See: FEATURE OF THE WEEK. It is BOLD.

We have posted a  summary of the new Alachua County, Florida’s Superintendent of Schools 100 Day Report on the FEATURE OF THE WEEK banner of the blog.

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Dr. Owen Roberts was appointed to the superintendent position 3 months ago and has spent the time in an intensive review of the district.  How his vision for the county will be implemented is likely to be another one of those fascinating stories.

 

He addresses testing, funding, school equity, curriculum, early education, brain development, as well as parent and community involvement.  Click on the banner at the top of the Home Page of our blog to track this very bold initiative.  It has  those pieces of colored chalk.   We will update the post as new information becomes available.  Who says public schools cannot be innovative?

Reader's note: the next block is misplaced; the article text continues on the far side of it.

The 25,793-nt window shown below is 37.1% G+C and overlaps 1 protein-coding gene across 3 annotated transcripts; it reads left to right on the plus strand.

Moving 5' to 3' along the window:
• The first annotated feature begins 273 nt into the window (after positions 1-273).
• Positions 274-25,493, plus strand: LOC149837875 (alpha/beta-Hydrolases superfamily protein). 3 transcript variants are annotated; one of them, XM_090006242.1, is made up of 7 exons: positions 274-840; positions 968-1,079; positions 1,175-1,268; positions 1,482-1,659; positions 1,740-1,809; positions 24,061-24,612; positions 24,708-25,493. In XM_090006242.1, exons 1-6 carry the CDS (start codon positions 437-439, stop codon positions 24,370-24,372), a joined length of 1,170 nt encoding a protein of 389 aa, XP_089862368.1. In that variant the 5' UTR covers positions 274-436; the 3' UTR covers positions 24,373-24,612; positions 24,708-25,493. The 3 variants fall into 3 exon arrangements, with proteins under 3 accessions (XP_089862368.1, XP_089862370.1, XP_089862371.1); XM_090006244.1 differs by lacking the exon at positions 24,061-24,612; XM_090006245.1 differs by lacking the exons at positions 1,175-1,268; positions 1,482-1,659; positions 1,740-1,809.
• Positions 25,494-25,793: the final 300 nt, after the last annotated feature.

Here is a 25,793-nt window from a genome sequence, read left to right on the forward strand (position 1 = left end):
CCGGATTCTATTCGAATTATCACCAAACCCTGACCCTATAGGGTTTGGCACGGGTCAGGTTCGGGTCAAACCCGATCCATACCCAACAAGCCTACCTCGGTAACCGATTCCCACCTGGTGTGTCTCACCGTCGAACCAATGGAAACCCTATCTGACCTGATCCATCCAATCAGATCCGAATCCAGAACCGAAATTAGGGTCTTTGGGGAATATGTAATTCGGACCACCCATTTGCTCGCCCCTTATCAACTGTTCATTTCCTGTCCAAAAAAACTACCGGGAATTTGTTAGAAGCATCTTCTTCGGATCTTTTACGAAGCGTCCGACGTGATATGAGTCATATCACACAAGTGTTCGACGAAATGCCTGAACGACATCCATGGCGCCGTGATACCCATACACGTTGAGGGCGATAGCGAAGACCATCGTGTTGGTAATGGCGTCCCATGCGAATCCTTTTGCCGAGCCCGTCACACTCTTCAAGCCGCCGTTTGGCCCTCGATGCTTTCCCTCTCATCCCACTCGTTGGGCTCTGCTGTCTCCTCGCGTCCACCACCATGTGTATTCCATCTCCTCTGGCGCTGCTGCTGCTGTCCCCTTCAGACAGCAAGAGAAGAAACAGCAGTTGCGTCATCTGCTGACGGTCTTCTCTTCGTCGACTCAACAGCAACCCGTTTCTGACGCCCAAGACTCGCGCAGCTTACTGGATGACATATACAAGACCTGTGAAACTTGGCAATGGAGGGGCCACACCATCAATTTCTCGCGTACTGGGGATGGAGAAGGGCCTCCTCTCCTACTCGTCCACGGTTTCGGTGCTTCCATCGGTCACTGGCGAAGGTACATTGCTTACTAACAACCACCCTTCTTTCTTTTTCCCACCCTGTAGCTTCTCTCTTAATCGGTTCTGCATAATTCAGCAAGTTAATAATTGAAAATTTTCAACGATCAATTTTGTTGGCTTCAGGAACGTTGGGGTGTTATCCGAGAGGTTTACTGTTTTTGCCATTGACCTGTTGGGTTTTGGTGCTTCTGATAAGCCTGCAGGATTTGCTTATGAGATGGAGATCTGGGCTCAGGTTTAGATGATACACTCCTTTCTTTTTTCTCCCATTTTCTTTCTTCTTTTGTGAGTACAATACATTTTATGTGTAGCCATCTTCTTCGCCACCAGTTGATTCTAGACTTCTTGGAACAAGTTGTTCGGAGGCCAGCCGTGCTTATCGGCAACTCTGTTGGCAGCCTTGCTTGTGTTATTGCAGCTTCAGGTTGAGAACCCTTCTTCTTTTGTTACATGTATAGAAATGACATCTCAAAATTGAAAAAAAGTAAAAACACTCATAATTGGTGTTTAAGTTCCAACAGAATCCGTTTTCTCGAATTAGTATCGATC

Alternative assessments for Students with Disabilities Abolished

In June, 2014 the U.S.DOE increased reporting requirements for students with disabilities programs.  Both program procedures such as meeting evaluation timelines and student outcome data are now required for federal funding. The U.S.DOE estimates that only 18 states and territories will meet the new standards; 41 states and territories met previous standards. California, Texas and Delaware are in the lowest compliance level.

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A change in assessment policy can have a big impact. Title I Part A regulations have been amended.  Alternative ESEA standards and assessments that are based on disabilities with be phased out. Data such as graduation and suspension rates as well as state assessment scores will be used for Individuals with Disability Act (IDEA) grants.

The acting Assistant Secretary of Special Education stated that less than 10% of 8th graders with IEPs were proficient in reading.  In his announcement of the new requirements, Secretary Arne Duncan said “We must be honest about student performance, so that we can give all students the support and services they need to succeed”.  Federal programs provide $11.5 billion in grants to states that in 2010 served 6,614,000 children.